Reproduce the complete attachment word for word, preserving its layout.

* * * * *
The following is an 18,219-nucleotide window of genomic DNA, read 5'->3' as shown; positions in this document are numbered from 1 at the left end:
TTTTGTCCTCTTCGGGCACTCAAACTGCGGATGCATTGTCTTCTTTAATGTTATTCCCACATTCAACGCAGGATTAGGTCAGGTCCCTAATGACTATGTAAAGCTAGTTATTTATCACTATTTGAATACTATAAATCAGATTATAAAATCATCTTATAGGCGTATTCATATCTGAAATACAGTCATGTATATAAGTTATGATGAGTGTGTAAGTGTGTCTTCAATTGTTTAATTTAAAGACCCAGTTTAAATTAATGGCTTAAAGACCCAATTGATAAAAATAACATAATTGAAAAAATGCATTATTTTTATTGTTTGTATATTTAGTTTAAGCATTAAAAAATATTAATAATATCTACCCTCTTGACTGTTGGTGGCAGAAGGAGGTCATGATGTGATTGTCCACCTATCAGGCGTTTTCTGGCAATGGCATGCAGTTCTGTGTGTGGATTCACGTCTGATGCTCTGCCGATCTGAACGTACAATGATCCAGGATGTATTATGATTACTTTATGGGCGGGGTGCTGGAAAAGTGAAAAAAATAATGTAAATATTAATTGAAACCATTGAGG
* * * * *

The following is an 18,219-nucleotide window of genomic DNA, read 5'->3' as shown; positions in this document are numbered from 1 at the left end:
TTTTGTCCTCTTCGGGCACTCAAACTGCGGATGCATTGTCTTCTTTAATGTTATTCCCACATTCAACGCAGGATTAGGTCAGGTCCCTAATGACTATGTAAAGCTAGTTATTTATCACTATTTGAATACTATAAATCAGATTATAAAATCATCTTATAGGCGTATTCATATCTGAAATACAGTCATGTATATAAGTTATGATGAGTGTGTAAGTGTGTCTTCAATTGTTTAATTTAAAGACCCAGTTTAAATTAATGGCTTAAAGACCCAATTGATAAAAATAACATAATTGAAAAAATGCATTATTTTTATTGTTTGTATATTTAGTTTAAGCATTAAAAAATATTAATAATATCTACCCTCTTGACTGTTGGTGGCAGAAGGAGGTCATGATGTGATTGTCCACCTATCAGGCGTTTTCTGGCAATGGCATGCAGTTCTGTGTGTGGATTCACGTCTGATGCTCTGCCGATCTGAACGTACAATGATCCAGGATGTATTATGATTACTTTATGGGCGGGGTGCTGGAAAAGTGAAAAAAATAATGTAAATATTAATTGAAACCATTGAGG